Macon Trading Post
In 1936 archaeologist Arthur R. Kelly located the remains of a fortified trading establishment in the midst of a Creek Indian archaeological site on the Ocmulgee National Monument. Macon during the period 1690-1718. The post is believed to have been burned in the Yamasee War of 1715. Excavations have turned up all sorts of artifacts, including axes, clay pipes, beads, knives, swords, bullets, flints, pistols, and muskets.
The remains of the trading post consisted of two buildings surrounded by a five-sided stockade with posts set in a narrow ditch
Excavations of the trading house also have revealed a number of Native American graves, with European trade goods primarily from English sources. Archaeological evidence indicates that the trading house was not present continuously throughout the Creek period. Archaeologist Gregory Waselkov suggests that the fortified settlement probably dates to the period after 1702, when English-backed Creeks from this area attacked Spanish missions in present Florida. Expecting reprisals, they built fortifications but probably did not need them after the Creeks destroyed the Apalachee missions in and around present Tallahassee, Florida, in 1704.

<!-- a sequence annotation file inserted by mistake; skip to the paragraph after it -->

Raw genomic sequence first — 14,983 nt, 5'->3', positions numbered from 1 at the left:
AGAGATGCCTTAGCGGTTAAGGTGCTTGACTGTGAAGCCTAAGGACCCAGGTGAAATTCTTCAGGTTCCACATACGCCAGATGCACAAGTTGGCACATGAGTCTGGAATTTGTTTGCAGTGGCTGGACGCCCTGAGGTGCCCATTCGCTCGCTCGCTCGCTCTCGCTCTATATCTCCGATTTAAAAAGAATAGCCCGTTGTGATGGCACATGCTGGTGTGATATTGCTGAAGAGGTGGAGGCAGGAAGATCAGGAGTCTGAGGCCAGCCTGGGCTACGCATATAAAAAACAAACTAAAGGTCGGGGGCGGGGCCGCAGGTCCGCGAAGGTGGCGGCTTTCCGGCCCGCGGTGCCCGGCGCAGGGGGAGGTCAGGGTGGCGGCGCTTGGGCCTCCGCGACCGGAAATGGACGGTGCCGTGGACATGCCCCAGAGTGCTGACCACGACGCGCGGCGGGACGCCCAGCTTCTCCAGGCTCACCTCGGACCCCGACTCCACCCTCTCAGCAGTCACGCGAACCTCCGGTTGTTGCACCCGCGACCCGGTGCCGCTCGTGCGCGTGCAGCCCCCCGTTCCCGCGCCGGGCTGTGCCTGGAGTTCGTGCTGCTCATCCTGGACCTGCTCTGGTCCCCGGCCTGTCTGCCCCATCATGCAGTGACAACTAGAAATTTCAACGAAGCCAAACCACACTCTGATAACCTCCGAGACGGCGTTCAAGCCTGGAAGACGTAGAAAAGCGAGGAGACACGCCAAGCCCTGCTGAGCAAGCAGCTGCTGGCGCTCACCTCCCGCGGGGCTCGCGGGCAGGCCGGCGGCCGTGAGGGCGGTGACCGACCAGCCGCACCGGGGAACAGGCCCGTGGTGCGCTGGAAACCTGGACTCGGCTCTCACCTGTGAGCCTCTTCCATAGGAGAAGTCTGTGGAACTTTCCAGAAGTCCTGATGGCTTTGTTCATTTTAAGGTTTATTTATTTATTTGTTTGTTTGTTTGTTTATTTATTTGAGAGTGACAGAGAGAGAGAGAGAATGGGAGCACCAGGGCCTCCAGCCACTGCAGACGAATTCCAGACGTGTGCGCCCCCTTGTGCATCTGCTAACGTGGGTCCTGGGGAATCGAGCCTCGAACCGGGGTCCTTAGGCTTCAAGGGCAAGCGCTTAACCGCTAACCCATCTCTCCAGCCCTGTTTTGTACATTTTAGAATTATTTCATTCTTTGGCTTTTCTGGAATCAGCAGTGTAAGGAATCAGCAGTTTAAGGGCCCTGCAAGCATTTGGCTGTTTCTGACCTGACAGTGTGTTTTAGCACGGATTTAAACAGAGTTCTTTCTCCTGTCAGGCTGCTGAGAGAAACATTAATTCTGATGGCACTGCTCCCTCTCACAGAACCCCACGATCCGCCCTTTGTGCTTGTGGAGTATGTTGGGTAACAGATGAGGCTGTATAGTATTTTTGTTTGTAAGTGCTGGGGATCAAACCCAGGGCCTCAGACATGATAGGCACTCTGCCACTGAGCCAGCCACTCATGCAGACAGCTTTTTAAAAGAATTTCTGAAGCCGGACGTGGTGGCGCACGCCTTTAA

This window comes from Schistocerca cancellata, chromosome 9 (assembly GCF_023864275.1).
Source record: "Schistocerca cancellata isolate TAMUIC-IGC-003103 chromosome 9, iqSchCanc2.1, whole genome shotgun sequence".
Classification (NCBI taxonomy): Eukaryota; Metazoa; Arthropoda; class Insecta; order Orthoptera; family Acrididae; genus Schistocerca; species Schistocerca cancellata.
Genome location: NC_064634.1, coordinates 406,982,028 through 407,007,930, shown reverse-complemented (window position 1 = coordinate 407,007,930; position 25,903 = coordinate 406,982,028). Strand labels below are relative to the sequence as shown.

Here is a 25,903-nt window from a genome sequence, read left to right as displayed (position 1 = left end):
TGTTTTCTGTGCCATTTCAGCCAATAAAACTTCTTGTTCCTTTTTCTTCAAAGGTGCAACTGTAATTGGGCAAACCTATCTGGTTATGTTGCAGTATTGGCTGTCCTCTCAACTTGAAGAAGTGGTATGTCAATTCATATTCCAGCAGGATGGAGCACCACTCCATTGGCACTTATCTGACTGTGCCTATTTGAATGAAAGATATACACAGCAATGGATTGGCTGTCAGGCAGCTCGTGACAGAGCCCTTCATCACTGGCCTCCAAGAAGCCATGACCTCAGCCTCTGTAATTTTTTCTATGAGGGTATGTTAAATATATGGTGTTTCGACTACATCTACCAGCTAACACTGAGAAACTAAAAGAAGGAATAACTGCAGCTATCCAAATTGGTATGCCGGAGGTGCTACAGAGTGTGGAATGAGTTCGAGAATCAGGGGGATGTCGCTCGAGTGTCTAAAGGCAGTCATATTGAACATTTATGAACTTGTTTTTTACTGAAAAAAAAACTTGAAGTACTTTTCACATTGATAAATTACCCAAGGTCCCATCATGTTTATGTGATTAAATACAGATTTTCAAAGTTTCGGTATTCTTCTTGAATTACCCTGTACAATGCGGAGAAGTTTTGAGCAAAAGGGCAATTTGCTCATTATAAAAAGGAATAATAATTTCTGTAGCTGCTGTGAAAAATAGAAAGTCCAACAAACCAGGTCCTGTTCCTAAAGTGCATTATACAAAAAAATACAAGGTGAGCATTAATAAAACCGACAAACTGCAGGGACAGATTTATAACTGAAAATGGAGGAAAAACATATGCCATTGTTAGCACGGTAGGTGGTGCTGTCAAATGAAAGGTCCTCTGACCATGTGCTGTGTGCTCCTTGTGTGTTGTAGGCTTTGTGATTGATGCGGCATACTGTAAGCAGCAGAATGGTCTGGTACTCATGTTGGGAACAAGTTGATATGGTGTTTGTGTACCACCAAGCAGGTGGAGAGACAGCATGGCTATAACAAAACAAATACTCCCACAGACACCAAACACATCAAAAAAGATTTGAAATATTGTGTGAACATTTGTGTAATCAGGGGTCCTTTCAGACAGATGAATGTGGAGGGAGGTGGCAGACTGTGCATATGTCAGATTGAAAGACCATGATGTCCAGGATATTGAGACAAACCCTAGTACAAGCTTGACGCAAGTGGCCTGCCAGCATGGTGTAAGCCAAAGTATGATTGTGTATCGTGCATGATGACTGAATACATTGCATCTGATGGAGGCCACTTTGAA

Archaeologist Carol Mason argues that the remains are from the Hitchiti town of Ocmulgee, the residence of English trader James Lucas. Based on his interpretation of the Herbert Map of 1725, archaeologist Marvin Smith suggests that the complex may be the town of Kasihta. While the exact identification of the town and trading establishment is controversial, it may well be the origin point for English-backed Creek raiders who destroyed the Spanish missions in present Florida in 1702 and again in 1704.